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PLoS One. 2011 Jan 24;6(1):e16394. doi: 10.1371/journal.pone.0016394.

The effect of a DNA repair gene on cellular invasiveness: XRCC3 over-expression in breast cancer cells.

Author information

1
McGill University, Lady Davis Institute & Segal Cancer Center, Jewish General Hospital, Montreal, Canada.

Abstract

Over-expression of DNA repair genes has been associated with resistance to radiation and DNA-damage induced by chemotherapeutic agents such as cisplatin. More recently, based on the analysis of genome expression profiling, it was proposed that over-expression of DNA repair genes enhances the invasive behaviour of tumour cells. In this study we present experimental evidence utilizing functional assays to test this hypothesis. We assessed the effect of the DNA repair proteins known as X-ray complementing protein 3 (XRCC3) and RAD51, to the invasive behavior of the MCF-7 luminal epithelial-like and BT20 basal-like triple negative human breast cancer cell lines. We report that stable or transient over-expression of XRCC3 but not RAD51 increased invasiveness in both cell lines in vitro. Moreover, XRCC3 over-expressing MCF-7 cells also showed a higher tumorigenesis in vivo and this phenotype was associated with increased activity of the metalloproteinase MMP-9 and the expression of known modulators of cell-cell adhesion and metastasis such as CD44, ID-1, DDR1 and TFF1. Our results suggest that in addition to its' role in facilitating repair of DNA damage, XRCC3 affects invasiveness of breast cancer cell lines and the expression of genes associated with cell adhesion and invasion.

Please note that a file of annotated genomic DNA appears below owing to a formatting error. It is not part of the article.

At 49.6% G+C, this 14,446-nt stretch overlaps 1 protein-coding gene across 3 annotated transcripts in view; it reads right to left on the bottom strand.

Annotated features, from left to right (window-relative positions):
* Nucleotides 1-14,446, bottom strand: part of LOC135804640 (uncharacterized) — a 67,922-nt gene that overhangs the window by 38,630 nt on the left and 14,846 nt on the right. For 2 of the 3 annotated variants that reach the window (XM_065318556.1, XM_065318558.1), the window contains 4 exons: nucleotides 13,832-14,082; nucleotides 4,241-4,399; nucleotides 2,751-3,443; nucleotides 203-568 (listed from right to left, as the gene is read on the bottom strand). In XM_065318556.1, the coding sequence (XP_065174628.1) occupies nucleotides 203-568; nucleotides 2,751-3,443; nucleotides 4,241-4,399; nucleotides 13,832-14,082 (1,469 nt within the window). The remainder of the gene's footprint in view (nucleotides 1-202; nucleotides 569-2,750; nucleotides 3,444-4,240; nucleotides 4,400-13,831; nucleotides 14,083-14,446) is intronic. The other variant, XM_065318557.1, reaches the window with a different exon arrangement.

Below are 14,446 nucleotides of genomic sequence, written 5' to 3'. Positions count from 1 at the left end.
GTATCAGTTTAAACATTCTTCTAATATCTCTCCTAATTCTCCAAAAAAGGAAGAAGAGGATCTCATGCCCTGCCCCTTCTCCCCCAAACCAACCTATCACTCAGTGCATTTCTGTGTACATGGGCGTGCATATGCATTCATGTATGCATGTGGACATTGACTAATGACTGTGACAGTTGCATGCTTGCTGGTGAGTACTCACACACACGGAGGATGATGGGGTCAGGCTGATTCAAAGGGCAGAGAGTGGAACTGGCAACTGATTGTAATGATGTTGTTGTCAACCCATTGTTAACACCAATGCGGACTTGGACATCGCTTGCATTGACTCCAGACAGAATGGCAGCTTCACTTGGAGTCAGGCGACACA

PMID:
21283680
PMCID:
PMC3025979
DOI:
10.1371/journal.pone.0016394
[Indexed for MEDLINE]
Free PMC Article

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